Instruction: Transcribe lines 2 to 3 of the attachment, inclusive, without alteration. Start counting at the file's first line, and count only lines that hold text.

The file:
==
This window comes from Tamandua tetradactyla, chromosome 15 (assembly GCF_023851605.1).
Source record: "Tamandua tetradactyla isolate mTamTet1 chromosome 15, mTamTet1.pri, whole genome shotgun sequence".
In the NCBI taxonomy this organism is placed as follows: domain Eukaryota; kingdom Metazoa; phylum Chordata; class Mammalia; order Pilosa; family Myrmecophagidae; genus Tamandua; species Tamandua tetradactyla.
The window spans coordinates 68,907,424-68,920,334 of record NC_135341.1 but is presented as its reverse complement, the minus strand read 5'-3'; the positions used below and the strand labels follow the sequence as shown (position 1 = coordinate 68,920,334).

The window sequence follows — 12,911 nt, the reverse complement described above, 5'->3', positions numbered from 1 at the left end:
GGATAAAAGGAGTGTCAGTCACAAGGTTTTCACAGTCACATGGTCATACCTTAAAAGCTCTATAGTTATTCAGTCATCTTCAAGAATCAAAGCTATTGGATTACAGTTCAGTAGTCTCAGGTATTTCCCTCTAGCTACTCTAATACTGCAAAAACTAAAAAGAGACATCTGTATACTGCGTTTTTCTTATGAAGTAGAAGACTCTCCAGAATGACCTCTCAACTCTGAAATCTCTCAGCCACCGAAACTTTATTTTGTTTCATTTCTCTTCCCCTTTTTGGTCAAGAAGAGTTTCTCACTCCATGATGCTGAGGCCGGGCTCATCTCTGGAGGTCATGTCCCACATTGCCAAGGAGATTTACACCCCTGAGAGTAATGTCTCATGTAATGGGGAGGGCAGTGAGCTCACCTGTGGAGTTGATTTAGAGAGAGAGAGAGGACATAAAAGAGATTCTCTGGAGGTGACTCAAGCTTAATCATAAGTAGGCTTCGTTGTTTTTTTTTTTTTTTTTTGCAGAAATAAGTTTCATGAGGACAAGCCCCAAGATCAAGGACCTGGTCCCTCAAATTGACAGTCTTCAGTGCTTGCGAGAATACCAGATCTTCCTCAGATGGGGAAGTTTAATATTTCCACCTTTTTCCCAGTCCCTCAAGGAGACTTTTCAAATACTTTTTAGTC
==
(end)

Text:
Source record: "Tamandua tetradactyla isolate mTamTet1 chromosome 15, mTamTet1.pri, whole genome shotgun sequence".
In the NCBI taxonomy this organism is placed as follows: domain Eukaryota; kingdom Metazoa; phylum Chordata; class Mammalia; order Pilosa; family Myrmecophagidae; genus Tamandua; species Tamandua tetradactyla.